Tag Archives: extensions

FinderPath Extension for Alfred

I use Alfred for all of my application launching, number calculating and folder-finding needs. It usually does a good job at finding what I’m looking for, though sometimes you already have an exact file path in mind and want to jump right to it. One example is the Library folder. I find myself digging around in there regularly for whatever reason (retrieving Minecraft screenshots, diagnosing crashy apps, etc.) and it just takes too long to get there manually. Lion and Mountain Lion made it especially vexing, as it’s hidden by default. (And it re-hidden after each software update, even if you change the setting with a terminal command.)

So I made an Alfred extension that will open any supplied path in a new Finder window. No fancy searching, just a direct “open this.” It uses the standard “cd ~/Documents/GitHub” syntax experienced users of the command line will be familiar with. It even escapes spaces automatically.

Installation Instructions

  • Download the FinderPath extension
  • Unzip the archive and double-click the resulting FinderPath.alfredextension file
  • Alfred should do the rest

How to Remove the Bookmark Toolbar Icons in Firefox 4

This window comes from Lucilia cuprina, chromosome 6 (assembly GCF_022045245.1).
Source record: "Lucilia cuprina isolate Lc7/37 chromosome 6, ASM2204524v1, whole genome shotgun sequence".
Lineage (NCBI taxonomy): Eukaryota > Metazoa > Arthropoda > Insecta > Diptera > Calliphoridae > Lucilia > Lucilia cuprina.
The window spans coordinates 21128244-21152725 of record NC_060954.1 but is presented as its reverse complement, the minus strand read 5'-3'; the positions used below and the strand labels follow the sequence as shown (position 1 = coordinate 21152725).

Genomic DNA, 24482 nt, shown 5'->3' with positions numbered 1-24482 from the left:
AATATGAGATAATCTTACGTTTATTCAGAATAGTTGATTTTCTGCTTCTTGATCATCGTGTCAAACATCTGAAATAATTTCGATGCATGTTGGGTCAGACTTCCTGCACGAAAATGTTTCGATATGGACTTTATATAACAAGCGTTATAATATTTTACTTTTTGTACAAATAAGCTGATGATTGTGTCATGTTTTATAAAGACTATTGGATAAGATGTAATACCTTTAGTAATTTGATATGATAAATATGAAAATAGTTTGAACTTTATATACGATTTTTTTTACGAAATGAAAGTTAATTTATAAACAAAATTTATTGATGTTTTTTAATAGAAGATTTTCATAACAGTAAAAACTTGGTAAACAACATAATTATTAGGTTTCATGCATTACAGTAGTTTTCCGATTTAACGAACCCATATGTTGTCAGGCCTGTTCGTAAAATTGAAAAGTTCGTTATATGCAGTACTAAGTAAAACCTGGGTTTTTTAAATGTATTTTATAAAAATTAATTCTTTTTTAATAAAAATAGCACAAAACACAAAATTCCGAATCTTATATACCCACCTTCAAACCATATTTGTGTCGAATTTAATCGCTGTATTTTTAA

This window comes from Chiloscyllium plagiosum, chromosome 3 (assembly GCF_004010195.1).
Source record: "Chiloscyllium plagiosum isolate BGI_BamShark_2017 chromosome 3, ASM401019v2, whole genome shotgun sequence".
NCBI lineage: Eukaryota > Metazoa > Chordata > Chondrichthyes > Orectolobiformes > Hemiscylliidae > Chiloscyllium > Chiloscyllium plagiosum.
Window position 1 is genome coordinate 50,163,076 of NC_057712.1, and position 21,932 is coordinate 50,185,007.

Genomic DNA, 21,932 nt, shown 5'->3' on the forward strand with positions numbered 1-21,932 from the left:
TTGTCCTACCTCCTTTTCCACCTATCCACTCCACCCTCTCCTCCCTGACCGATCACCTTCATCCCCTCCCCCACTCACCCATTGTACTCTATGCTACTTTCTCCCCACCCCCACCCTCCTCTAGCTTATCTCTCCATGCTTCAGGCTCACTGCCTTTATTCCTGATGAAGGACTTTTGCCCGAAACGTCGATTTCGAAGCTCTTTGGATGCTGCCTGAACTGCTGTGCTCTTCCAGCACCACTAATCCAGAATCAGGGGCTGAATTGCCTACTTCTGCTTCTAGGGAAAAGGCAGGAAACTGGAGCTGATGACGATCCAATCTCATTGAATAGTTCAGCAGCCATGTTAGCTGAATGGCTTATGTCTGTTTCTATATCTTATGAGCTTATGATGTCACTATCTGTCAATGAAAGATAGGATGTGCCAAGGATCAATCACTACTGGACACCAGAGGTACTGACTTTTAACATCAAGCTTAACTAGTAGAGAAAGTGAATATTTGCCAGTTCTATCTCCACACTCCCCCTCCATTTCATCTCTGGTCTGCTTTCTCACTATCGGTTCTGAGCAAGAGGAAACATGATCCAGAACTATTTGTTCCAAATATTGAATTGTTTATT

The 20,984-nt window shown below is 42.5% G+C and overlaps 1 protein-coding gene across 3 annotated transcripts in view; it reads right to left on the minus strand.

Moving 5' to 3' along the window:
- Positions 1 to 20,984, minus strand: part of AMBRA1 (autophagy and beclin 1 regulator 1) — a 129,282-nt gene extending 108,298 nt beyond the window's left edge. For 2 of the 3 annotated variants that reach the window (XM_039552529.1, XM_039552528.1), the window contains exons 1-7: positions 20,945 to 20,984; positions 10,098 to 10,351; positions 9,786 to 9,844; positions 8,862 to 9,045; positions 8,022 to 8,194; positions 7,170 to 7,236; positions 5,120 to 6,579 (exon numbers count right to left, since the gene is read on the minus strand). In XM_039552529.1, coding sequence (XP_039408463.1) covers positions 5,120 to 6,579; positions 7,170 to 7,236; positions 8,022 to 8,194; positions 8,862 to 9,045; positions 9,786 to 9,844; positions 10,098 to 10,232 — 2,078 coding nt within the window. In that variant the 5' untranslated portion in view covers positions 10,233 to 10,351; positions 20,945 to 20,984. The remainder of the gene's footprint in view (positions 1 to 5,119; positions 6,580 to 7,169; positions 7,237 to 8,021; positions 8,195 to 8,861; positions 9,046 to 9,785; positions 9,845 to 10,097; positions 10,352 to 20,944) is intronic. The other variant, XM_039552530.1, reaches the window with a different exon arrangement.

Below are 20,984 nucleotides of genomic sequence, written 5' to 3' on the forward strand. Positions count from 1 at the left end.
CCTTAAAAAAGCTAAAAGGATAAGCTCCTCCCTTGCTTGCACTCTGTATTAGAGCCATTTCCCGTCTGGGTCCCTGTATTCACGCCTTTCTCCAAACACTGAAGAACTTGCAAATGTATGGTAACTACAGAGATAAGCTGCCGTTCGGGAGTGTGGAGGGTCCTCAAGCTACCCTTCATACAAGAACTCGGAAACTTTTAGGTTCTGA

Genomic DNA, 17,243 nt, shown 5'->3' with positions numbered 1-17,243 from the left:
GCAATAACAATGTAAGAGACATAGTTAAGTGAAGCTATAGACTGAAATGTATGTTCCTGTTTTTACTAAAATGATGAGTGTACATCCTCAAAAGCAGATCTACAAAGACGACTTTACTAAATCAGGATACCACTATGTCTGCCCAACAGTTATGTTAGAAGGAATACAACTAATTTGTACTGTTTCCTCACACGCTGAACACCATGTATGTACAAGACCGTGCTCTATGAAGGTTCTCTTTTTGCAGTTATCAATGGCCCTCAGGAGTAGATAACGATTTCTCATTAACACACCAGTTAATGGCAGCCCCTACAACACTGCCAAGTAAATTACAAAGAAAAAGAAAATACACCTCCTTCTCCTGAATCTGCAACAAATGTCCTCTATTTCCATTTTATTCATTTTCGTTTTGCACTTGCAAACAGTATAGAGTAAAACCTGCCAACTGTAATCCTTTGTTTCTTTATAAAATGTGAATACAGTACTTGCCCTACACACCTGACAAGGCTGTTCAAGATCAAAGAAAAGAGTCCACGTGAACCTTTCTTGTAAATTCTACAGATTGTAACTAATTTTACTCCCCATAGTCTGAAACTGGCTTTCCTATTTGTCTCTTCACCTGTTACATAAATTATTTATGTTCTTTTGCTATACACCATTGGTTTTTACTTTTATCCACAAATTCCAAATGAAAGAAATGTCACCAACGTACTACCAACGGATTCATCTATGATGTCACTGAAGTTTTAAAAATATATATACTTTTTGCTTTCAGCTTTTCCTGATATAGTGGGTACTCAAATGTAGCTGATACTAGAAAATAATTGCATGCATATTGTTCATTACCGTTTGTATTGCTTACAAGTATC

Prior to Firefox 4, the Mac version didn’t display favicons beside items on the Bookmarks Toolbar, unlike its Windows counterpart. I’ve become accustomed to this behavior, as it uses significantly less space. (I tend to use the Bookmarks Toolbar not just for frequently-used links and bookmarklets, but as a sort of “in tray” for things I need to keep an eye on temporarily.)

Some people will probably be happy about the addition of the favicons in Firefox 4, but if you’re like me you prefer to cram as many three to five letter bookmarks in as possible, which is significantly less with the icons included. But what can be done about it?

Fortunately, someone has already whipped-up a handy extension to revert back to a text-based bookmark bar. You don’t even need to restart your browser after installing it.

Bookmarks Deiconizer [Firefox Add-ons]

Extensions are the Source of Slow Firefox Startup

Firefox 4 has made the browser faster and much more responsive, but its startup time can still be a bit on the slow end. According to Mozilla, the root problem is definitely extensions. In a new blog post, they stated that on average each add-on you install will increase startup time by 10%. So installing ten add-ons could double your browser’s startup time, assuming that none of them are real heavyweights.

They also released a list, based on automated performance testing, of the slowest performing add-ons. Apparently Firebug adds around 74% on to startup time and StumbleUpon 19%. (Unfortunately, it seems like a few of my favorite add-ons are on the list, the indispensable Firebug included.)

Mozilla plans to update their extension repository with warnings that display for add-ons that increase startup time by 25% or more.

The BuySellAds Browser Extension

BuySellAds has just released a new extension for Google Chrome (with a Firefox version on the way) that is aimed at advertisers. It displays a BuySellAds icon in your toolbar, which lights up red when a website you visit has BuySellAds zones available. Clicking it displays a popover dialog that shows the publisher’s zones and lets you buy them out.